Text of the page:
Feminist Reading, Midrash, Parshat HaShavua

What’s In a House? (Shemot)

As you may know, I love midrash. Midrash is a type of Jewish text that simultaneously pays close attention to the specific language of the Torah, and usually does something creative and unexpected when interpreting the text. Midrash is the place where deep reverence for the Hebrew Bible and unrestrained spiritual imagination coincide. The heyday of classical midrash was roughly between 200-1000 CE, after which this type of reading was set aside in favor of more plain-sense interpretations, beginning with the medieval French rabbi Rashi in the 11th century. 

However, the practice of midrash is alive and well in our time, and new collections aim to reproduce that brilliant combination of creative imagination grounded deep in Torah text. In particular, in the last half century we have begun to amass midrash from voices that had previously not been recorded in the midrashic canon. A new book appeared a few years ago, collecting midrashim in Hebrew that had been written by Israeli women scholars. This book, Dirshuni (“interpret me!”), will be released in English translation this spring. But since I am writing now, I wanted to share one powerful midrash on the beginning of the book of Exodus, in my translation. When the book comes out, I hope you purchase it and update my translation! This midrash comes from Rivka Lovitz, who has described herself as an “Orthodox feminist Israeli”.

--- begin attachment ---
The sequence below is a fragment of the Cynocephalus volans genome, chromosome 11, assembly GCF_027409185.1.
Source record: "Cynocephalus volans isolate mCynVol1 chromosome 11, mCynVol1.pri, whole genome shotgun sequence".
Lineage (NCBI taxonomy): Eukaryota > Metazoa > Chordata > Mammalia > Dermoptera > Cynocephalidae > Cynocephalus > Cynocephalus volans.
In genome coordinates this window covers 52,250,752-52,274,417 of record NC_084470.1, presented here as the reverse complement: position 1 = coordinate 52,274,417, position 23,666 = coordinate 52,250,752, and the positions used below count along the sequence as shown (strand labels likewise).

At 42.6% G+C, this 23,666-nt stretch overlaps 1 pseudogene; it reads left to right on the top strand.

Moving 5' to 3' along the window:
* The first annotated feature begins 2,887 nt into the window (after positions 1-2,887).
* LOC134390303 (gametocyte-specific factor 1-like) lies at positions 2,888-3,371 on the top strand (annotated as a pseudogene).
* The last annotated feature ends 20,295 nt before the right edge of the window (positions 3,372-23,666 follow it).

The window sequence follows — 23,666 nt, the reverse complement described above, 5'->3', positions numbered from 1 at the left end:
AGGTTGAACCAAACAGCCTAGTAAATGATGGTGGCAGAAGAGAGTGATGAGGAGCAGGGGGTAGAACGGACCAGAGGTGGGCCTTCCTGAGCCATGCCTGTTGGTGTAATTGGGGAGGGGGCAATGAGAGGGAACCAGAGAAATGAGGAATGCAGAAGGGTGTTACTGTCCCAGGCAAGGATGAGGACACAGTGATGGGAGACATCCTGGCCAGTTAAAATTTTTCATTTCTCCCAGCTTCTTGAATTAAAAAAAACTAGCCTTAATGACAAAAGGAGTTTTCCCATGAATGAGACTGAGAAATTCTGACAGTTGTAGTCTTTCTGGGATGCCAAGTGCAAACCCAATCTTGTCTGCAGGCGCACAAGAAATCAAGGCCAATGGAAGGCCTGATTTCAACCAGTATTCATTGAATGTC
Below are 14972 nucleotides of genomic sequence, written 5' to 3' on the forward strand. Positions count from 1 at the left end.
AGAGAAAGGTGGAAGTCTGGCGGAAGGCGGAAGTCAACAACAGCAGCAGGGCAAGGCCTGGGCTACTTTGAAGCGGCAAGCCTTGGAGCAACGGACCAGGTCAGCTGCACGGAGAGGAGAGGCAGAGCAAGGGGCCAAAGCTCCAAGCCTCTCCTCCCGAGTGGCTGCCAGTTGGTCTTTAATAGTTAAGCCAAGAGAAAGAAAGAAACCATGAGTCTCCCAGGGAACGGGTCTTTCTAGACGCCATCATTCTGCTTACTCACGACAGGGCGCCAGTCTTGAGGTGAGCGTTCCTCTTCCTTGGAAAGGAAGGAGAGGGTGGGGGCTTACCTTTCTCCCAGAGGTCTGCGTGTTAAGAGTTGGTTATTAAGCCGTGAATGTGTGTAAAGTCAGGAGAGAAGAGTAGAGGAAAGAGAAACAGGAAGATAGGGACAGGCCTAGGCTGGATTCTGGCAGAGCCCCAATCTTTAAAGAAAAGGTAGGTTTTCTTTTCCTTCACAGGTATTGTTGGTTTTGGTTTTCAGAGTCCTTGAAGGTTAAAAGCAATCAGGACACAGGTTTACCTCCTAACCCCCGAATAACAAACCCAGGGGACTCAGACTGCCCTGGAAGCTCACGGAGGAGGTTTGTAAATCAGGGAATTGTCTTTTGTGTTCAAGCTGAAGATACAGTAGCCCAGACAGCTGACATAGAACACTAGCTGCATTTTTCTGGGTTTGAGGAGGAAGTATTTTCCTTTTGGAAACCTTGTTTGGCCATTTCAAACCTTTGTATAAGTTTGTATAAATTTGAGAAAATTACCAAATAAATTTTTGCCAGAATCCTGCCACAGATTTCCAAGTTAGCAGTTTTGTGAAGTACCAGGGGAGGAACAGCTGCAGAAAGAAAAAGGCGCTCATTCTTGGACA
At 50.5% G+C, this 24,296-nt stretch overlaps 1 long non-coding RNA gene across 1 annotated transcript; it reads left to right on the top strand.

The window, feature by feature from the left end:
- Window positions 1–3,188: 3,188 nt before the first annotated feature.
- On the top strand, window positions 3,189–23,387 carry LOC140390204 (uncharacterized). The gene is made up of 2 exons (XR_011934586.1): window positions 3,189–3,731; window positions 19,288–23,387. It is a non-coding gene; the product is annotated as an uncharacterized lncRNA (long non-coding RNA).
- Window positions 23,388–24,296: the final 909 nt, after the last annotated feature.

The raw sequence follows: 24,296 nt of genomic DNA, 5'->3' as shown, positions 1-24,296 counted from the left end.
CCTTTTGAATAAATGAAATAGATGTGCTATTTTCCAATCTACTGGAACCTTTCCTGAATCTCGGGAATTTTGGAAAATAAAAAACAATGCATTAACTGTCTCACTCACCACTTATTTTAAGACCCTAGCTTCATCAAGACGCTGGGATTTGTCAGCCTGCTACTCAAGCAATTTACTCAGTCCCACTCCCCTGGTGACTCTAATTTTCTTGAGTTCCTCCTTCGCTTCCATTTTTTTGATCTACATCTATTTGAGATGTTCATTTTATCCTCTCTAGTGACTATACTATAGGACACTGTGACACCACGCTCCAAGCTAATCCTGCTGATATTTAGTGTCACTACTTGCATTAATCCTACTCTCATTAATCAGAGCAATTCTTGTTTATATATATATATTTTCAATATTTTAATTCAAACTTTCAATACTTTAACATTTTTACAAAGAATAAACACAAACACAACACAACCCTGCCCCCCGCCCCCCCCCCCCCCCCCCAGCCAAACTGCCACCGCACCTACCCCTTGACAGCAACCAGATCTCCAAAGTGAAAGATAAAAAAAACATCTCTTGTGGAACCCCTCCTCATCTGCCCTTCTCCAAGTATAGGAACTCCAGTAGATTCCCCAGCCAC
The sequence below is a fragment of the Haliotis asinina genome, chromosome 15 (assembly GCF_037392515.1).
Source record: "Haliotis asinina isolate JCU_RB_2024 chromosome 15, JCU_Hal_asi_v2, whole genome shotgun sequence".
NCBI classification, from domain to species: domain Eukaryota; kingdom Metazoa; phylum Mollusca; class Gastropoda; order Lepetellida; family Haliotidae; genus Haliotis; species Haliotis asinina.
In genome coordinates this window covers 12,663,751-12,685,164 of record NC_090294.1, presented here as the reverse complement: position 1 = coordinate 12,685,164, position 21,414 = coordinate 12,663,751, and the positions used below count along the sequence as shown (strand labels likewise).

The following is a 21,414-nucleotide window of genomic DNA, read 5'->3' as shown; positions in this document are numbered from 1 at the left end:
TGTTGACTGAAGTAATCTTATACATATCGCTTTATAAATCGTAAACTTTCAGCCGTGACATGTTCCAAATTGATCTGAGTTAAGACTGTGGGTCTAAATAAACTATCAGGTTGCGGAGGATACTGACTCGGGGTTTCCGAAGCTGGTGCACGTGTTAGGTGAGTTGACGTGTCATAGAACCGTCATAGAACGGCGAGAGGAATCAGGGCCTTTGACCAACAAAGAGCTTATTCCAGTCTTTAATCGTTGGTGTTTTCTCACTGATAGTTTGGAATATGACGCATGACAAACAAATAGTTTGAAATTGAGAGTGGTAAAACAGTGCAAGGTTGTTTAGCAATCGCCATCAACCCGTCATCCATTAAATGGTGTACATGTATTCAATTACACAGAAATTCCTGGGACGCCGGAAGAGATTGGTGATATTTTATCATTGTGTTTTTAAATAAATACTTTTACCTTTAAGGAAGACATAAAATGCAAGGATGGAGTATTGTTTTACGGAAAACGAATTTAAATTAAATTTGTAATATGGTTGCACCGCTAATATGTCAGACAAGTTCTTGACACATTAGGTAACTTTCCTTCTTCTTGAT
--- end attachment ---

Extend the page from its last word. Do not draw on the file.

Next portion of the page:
“And [the midwives] did not do according to what the king of Egypt had spoken to them, and they let the boys live.” (Exodus 1:17)

What is “and they let the boys live” (literally: and they livened the boys)? They gave them life in Torah (or: through Torah), for “life” means nothing other than “Torah”. 

And who are the ones who taught the children of Israel Torah all the years that Israel served under oppression? Behold these are Shifrah and Puah, who would pass from house to house, from woman to woman, and they would gather there all the children of Israel at the foot of the bed of the one giving birth. First they would help the woman give birth, and after they would enliven the children with Torah. 

Therefore it is said, “And because the midwives feared God, God established houses for them” (Exodus 1:21) – these are houses of studies (batei midrashot). For every house that a woman gave birth in became for them a beit midrash, a house of study, until Israel was full of houses of study in abundance.

From Hebrew edition of Dirshuni, which will be released in English soon: https://smile.amazon.com/dp/1684580951/?coliid=I1YCKH9DWW7D3X&colid=3KAQC7U62OGR7&psc=1&ref_=lv_ov_lig_dp_it

I love this midrash because it gives us a completely new understanding of the mysterious reward that God offers the midwives for being God-fearing and preserving life. God establishes houses for them, but what does that mean? Rashi suggests we should read houses as dynasties, and the midwives who preserved life have their own lineage magnified as a result, with kings and priests descending from them. 

Rivka Lovitz, however, presents us with a different type of house – the house of study, or beit midrash (perhaps we could translate it as a space in which creative, life-giving teaching is transmitted). Shifrah and Puah become the first teachers of Torah in the book of Exodus. May we keep learning from them, and from all our teachers, ancient and modern, who truly turn Torah into an ever-growing tree of life.